POINTS TO PONDER

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The famous Chinese philosopher Lao Tzu once said: “When you are content to be simply yourself and don’t compare or compete, everyone will respect you.”[1] What this wise man was talking about was integrity.

Psychologist Seth Meyers tells us that integrity is a word you hear almost every day, but it’s not a word that people spend a lot of time thinking about. If you try to define it, what would you say? According to the dictionary, integrity is “firm adherence to a code of especially moral or artistic values.” Put another way, the root of integrity is about doing the right thing even when it’s not acknowledged by others, or convenient for you. An individual with integrity is the antidote to self-interest. There are countless examples of integrity in everyday life—and yet we seldom see some them acted out in our daily lives:

Dr. Meyers suggest the following examples of integrity:

            When parents apologize to their children for wrongly punishing or unnecessarily yelling at them.

            Bosses highlighting their staffs’ accomplishments and downplaying their own.

            Couples who refuse to call each other derogatory names and treating them with disrespect.

            Drivers who refuse to give in to road-rage no matter how discourteous the other driver may have been.

            Refuse to keep other people waiting because of personal business or lack of good time-management.

            Giving another person the benefit of the doubt when the circumstances are unclear.

            Doing things voluntarily instead of always wanting to be rewarded.

Dr. Meyers goes on to say the good news about integrity is that we’re not born with it—or without it—which means that it’s a behavior-based virtue we can cultivate over time. We can set a goal to show more integrity in everyday life and we can reach that goal by practicing the behaviors above, as well as countless others which too often go unnoticed.

Psychologist Leon F. Seltzer tells us that perhaps the most important thing you possess is your integrity. It’s your word of honor—what makes you honorable. Yet at one time or another, you’ve certainly violated this trustworthy, most “sacred” part of yourself. Why? Whether to yourself or others, what is it that, from deep within, compels you to go back on your word?

Other psychologists tell us that integrity is a personality trait and comprises the personal inner sense of “wholeness” deriving from honesty and consistent uprightness of character. The etymology of the word relates it to the Latin adjective integer (whole, complete). Evaluators, of course, usually assess integrity from some point of view, such as that of a given ethical tradition or in the context of an ethical relationship.

Not only that, but integrity is consistency of actions, values, methods, measures, principles, expectations and outcome. As a big picture concept, it judges the quality of a system in terms of its ability to achieve its own goals. We must employ the thinking process of reducing the information contained in a concept in order to retain only facts. Then we can see what evidence is relevant in understanding a particular purpose for someone’s actions. That allows us to see how it applies to any interaction between people that reveals significant factors in identifying integrity due to a person’s appropriate or inappropriate behavior. A value system may evolve over time while retaining integrity if those who advocate that values account for and help resolve inconsistencies.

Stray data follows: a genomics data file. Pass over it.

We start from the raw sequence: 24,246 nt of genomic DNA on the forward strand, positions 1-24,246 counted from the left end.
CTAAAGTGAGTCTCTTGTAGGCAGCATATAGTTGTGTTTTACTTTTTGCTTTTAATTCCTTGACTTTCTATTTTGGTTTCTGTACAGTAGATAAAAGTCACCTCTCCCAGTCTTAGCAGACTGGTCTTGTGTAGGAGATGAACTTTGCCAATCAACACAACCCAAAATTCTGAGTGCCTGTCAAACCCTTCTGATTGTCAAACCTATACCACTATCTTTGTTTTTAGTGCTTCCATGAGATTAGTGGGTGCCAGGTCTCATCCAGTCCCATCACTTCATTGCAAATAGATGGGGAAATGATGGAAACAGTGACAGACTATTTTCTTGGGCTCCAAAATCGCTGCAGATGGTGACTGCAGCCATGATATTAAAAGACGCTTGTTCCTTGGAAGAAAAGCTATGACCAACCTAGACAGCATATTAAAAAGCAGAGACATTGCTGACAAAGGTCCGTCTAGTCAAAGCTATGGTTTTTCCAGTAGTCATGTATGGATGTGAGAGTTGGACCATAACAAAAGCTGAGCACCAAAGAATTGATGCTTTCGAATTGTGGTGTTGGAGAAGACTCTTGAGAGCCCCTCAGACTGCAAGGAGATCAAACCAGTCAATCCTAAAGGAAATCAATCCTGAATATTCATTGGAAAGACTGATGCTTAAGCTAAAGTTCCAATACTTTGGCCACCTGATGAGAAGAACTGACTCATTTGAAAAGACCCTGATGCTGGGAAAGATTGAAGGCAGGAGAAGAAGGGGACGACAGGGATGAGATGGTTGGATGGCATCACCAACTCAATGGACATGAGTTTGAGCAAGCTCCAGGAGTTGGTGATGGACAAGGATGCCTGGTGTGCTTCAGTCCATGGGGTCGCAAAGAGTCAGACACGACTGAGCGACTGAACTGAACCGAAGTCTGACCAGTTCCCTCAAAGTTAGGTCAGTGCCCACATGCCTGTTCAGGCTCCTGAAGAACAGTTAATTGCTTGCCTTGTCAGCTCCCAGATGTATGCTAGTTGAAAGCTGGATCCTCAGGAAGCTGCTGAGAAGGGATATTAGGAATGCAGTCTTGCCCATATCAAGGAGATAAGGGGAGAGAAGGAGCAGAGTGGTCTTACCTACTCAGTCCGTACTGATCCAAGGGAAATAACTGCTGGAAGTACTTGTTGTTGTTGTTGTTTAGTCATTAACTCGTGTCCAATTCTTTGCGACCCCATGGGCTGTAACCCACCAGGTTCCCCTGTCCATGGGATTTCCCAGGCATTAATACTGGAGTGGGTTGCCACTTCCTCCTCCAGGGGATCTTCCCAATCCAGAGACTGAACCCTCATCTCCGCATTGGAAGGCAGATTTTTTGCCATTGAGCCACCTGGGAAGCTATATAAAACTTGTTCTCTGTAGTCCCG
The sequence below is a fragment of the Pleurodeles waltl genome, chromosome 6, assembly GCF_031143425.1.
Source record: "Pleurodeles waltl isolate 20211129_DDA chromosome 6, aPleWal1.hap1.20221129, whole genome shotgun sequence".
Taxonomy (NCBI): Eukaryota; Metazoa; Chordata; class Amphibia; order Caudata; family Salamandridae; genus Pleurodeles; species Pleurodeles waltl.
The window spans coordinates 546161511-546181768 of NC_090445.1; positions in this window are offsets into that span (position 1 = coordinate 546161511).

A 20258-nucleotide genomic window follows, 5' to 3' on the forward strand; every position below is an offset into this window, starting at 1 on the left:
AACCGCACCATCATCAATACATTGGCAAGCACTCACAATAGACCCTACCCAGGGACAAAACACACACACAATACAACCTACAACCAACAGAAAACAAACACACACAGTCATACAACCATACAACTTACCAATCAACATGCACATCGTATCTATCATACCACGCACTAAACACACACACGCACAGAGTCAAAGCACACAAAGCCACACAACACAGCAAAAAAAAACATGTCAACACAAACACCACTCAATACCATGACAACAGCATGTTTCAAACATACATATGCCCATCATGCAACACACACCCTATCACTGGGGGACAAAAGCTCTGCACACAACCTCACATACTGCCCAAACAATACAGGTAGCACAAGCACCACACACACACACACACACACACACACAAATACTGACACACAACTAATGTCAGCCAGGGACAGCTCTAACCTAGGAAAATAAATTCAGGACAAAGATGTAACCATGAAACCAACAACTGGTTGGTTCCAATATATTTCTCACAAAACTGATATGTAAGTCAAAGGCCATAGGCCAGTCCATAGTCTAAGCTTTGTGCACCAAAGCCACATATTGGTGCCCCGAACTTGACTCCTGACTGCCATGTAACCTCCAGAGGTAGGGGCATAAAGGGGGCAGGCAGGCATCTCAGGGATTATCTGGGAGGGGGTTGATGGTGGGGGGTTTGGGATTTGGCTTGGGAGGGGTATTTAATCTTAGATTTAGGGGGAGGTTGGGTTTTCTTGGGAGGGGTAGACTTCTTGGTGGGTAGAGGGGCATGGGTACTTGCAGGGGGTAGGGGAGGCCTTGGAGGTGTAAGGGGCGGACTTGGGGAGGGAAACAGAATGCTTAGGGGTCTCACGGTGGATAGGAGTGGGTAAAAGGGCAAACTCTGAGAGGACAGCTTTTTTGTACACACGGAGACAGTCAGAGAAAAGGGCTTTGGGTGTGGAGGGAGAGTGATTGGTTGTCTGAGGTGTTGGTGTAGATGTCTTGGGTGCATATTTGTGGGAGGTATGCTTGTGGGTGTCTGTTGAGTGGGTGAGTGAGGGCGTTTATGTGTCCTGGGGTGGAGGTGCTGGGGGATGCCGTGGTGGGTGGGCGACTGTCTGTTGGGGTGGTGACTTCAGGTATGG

But what does the Holy Book have to say about integrity? King Solomon is a gold mine of thoughts and concepts about integrity. For instance, he says, “People with integrity are sure-footed, but those who follow crooked paths will slip and fall.[2] Then Solomon states, “The integrity of the upright guides them, but the unfaithful are destroyed by their dishonesty.”[3] The King goes on to record, “It is better to be poor and have integrity than to be dishonest and a fool.”[4] But wise Solomon is not finished, he tells us that “The godly walk with integrity;blessed are their children who imitate them.”[5] And then he repeats what he said before in different words, “It is better to be poor with integrity than to be dishonest and rich.”[6]

We can also find examples of integrity when we look at Samuel’s life and conduct.[7] And King David tells us that God can be trusted because He is trustworthy. That’s the point: It always comes down to the issue of character, not just words. Biblical integrity is not just doing the right thing; it’s a matter of having the right heart and allowing the person you are on the inside to match the person you are on the outside. This is how God is. This is how His people should be. And the writer of Hebrews defines what integrity means: “Jesus the Anointed One is the same yesterday, today and forever.”[8]

So, the question that remains is do we resemble any on these examples of integrity?  If the answer is “some” or “none” we can use them as tools in teaching us the value of integrity. Remember, you may be less than totally honest with yourself or others, but it is fatal to be dishonest with God. – Dr. Robert R Seyda


[1] From Tao Te Ching (The way of integrity)

[2] Proverbs 10:9

[3] Ibid. 11:3

[4] Ibid. 19:1

[5] Ibid. 20:7

[6] Ibid. 28:6

[7] 1 Samuel 12:1-4

[8] Hebrews 13:8

About drbob76

Retired missionary, pastor, seminary professor, Board Certified Chaplain and American Cancer Society Hope Lodge Director.
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